As he prepared to write The Lady from the Sea, Ibsen decided to return to Norway; he also decided on a change of tone. "Now I shall write no more controversial plays," he pledged in a letter to a friend. Ibsen and his wife had missed the sea and so settled in the coastal town of Molde. The rejection of contentious themes resulted in a domestic drama in which Ellida's sexual rejection of her husband and her obsession with the lost sailor is steered towards an uplifting conclusion.
Unwin directed five Ibsen plays during his previous posting at English Touring Theatre and has become established as an Ibsen specialist; he translated The Lady from the Sea himself. He is fond of saying, not merely to provoke Chekhovians, that Ibsen is the second greatest dramatist ever. Halfway through rehearsals, though, his actors are questioning the idea that they are delivering the words of Shakespeare's understudy: Ibsen is prone to scenes and speeches of bald exposition.
"We're struggling with that a bit," admits Storry. "The way someone will say, 'And then you got engaged?' And you reply, 'Yes.' And they say, 'And why did you get engaged?'" Unwin rises like an attorney defending his client. "The trick is to find the pressure behind the line," he says. "Why are they saying this now?"
There are broadly two strains in Ibsen: the poetic-symbolic, typified by the verse drama Peer Gynt; and the social realism of, say, John Gabriel Borkman, a play about a disgraced banker. As a portrait of relationships, with layers of mythology and hints of the supernatural, The Lady from the Sea draws on both strains of Ibsen.
This, agrees Richardson, creates difficulties: "A friend who's a child psychologist read it and said, 'It's very, very symbolic and how do you create symbols as an actress?' The answer is it's very difficult." Ellida can be seen as half-woman, half-mermaid, forced to choose between domestic stability and the dangerous strangeness represented by the sea. "Although she's folkloric, I have to play her as a real woman. But this was the time of Freud and Jung, and I certainly think the sea represents the subconscious."
The play was also written in the time of Edvard Munch, the Norwegian painter famous for his agonised portrait The Scream. Eight years after Ibsen's play simultaneously premiered in Norway and Germany, Munch also made a painting called The Lady from the Sea, which shows a bare-breasted mermaid paddling in waves that lap a phallic lighthouse. A copy hangs on the rehearsal room wall but Unwin decided against such an insistent erection in the background of their production.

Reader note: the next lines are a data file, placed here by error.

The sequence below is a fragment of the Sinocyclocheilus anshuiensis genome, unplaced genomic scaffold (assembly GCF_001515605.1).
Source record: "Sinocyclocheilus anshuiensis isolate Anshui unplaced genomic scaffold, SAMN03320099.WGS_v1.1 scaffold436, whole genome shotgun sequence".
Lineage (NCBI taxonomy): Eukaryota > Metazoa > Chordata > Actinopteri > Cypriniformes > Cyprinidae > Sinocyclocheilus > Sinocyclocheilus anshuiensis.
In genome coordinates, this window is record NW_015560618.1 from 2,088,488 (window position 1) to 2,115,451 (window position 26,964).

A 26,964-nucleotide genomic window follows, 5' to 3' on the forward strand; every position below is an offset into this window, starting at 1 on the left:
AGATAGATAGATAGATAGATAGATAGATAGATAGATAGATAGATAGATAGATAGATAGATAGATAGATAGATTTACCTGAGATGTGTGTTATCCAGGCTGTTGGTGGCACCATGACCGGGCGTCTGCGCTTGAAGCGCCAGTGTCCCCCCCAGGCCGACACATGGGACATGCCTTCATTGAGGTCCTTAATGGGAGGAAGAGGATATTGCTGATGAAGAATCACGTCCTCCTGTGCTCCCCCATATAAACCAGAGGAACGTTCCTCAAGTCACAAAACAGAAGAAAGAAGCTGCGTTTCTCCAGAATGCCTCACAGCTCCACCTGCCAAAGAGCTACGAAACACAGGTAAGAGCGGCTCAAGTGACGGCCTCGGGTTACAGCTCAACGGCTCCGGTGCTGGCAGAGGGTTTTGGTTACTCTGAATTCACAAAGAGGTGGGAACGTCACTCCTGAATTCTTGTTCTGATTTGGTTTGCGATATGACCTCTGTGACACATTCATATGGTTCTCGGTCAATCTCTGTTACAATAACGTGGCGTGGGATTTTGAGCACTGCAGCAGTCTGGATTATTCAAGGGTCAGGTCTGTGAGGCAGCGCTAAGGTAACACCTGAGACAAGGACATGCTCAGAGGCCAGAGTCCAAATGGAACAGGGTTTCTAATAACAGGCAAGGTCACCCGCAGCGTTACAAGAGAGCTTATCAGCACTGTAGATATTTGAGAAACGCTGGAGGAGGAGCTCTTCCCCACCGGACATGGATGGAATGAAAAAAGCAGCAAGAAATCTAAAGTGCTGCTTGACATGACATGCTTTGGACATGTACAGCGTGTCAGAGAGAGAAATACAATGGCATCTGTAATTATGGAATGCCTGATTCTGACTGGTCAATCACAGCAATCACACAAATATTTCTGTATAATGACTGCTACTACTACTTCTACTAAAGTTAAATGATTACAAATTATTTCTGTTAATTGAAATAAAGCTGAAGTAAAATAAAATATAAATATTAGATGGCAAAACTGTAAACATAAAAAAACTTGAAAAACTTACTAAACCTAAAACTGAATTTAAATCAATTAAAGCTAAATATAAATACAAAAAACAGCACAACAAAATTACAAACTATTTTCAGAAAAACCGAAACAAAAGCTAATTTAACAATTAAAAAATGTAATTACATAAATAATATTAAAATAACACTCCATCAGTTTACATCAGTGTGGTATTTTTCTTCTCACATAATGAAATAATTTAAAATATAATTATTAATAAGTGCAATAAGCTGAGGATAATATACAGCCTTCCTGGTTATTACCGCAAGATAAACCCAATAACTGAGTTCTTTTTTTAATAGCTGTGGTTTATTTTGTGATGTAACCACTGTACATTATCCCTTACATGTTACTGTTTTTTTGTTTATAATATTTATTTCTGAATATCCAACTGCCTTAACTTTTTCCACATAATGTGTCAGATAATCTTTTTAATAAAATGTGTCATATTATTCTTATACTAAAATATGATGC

Ibsen has become more popular in British theatre, partly because so many of his plays have an easy relevance to contemporary events: Borkman illuminates the banking crisis, Ghosts deals with sexually transmitted disease, An Enemy of the People with a cover-up. Because of this, there has been a tendency in UK productions to Anglicise or universalise the action. However, with Scandinavian culture currently so hot – Stieg Larsson and Jo Nesbo in the bestseller lists, Borgen and The Killing on TV – might there now be a temptation to emphasise the Norwegian setting?
"I think," says Storry, "you have to get that sense of a small place within a small country. I keep thinking of the massacre in Norway last year and how it affected simply everybody."
"We're certainly not going to have Scandinavian accents," says Unwin.
"You know what?" adds Richardson. "At the company lunch, we decided we are going to do one run-through in rehearsal in Norwegian accents – just for fun." And she laughs loudly and merrily.